LC: In your poems “Are We Becoming More Visible” and “Pandemic Postscript: Or Are We Too Visible Again” you have them back to back with notes saying that the former was written in January of 2019 and the later was written in April of 2020. It’s interesting how pre-pandemic we were clamoring for more exposure and when the pandemic was in full swing your poem asks the question about whether our visibility was making us easy targets for our leader(s) and their hateful followers. Do you have any further thoughts on this matter now that we are almost three years into the pandemic? What is the right amount of exposure and do you have any ideas on how we can stem the tide of hatred against AAPIs?
The ‘yellow peril’ idea has been a repeating pattern in our Asian American experience. Whether it was the anti-Chinese sentiment of the 1800s or anti-Japanese hostility after Pearl Harbor, racists have condemned all Asians based on our appearance with no regard to the fact we come from different Asian countries with different cultures and languages. When Trump blamed Covid on Chinese, there was immediate violence against Asians, and unfortunately, thousands of innocent Asian Americans have been attacked both verbally and physically throughout the pandemic. Racism and hatred toward AAPIs is part of the larger racist environment in this country; one thing I feel people of color can do is show support for each other and to be even more sensitive and aware and to educate members of their own group about fighting against systemic racism, whether it’s directed against Asian Americans or other minority groups.
FK: It takes poetry to tell this story of your becoming. I kept thinking a prose narrative would have weakened the impact of each story you told. Your simple but powerful style made me walk on sharp seashells, leaving puncture wounds and at other times, they were waves gently coming in to shore.
We, who write poetry, often use this genre to release, make sense of, to reinvent the realities if they are too harsh, to reflect, and to make decisions on how to see our final truth. Did you find this to be true in recording your history?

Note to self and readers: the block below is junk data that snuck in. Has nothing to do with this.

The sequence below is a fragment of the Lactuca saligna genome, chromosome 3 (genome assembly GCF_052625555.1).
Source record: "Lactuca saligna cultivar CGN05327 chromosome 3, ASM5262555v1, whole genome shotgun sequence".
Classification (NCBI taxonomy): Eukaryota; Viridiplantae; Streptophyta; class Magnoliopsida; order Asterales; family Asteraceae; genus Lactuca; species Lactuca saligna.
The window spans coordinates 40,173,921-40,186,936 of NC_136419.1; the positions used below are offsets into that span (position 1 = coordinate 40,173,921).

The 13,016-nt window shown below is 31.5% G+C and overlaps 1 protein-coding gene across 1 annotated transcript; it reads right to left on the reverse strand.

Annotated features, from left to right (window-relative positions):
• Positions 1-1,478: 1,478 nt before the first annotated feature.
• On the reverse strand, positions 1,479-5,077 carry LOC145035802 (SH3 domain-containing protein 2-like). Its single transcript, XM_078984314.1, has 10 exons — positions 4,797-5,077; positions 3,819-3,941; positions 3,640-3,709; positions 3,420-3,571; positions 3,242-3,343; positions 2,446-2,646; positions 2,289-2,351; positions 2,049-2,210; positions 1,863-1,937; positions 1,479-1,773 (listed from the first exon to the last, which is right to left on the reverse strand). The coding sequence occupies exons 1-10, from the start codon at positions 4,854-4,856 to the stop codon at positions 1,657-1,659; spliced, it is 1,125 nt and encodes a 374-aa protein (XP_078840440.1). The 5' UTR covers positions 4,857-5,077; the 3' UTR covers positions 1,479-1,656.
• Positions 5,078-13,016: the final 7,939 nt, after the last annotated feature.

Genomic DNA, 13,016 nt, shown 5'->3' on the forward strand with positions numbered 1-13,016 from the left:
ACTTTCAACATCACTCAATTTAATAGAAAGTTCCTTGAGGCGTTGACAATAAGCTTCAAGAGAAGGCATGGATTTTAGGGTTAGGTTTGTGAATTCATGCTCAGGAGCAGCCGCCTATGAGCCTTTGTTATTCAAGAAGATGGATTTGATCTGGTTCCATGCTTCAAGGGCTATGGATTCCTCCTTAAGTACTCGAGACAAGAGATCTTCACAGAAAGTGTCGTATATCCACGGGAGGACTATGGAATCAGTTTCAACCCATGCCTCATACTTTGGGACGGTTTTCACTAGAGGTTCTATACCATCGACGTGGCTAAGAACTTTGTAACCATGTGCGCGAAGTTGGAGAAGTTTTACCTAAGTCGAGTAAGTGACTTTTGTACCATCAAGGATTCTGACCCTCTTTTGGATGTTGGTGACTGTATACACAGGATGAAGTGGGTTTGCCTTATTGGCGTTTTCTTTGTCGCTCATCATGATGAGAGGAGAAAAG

Yes, I find this true. When I wrote that yellow power essay as a college senior, I was going through deeply personal changes about my identity as well as my understanding of the socio-political system of capitalism. Some of my feelings (a lot of rage) could best be expressed in a poem. At least for me, poetry allows me to share feelings in a way that an essay or short story can’t. As my world view has changed and become more spiritual with age, I find myself writing more poems about nature and spirit. Recurring themes in my poems are Asian American history and issues, motherhood, contemporary culture and politics, and stones/pine trees/nature.
Over the years I realize how grateful I am for poetry and the community of poets I’ve come to know. Through poetry I can make connections with the world as well as connections with myself. I think poetry has helped me to become more aware and appreciative of life.
LC: After learning of your background as a math teacher, it made me wonder about whether it was just your day job or if there was some greater connection of science and the arts. I was educated to be a scientist, started off my career as a software engineer, and then eventually began working with AACP where I’ve done more writing than I ever imagined I would do when I was younger. So I have some interest in learning how artists such yourself become an artist. Tell us a little bit about your life’s journey and the possible connections you see between mathematics and poetry.
I began working as a math teacher when my son was a toddler – yes, it was my day job. But I wasn’t yet writing until the 80s, when I began to take creative writing classes. I was lucky enough to meet Zen poet and teacher Peter Levitt and studied with him for fifteen years. Around the mid-80s I found myself writing a whole bunch of poems – largely around my experiences growing up as a Japanese American in Sierra Madre, a conservative white suburb next to Pasadena.
Around the 90s math poems began to emerge among my writings. People who would meet me would often say how can math teaching and poetry go together. I think there are similarities in both. Math tries to get things down to their essence, in as concise yet elegant way as possible. For me this feels very similar to writing poems.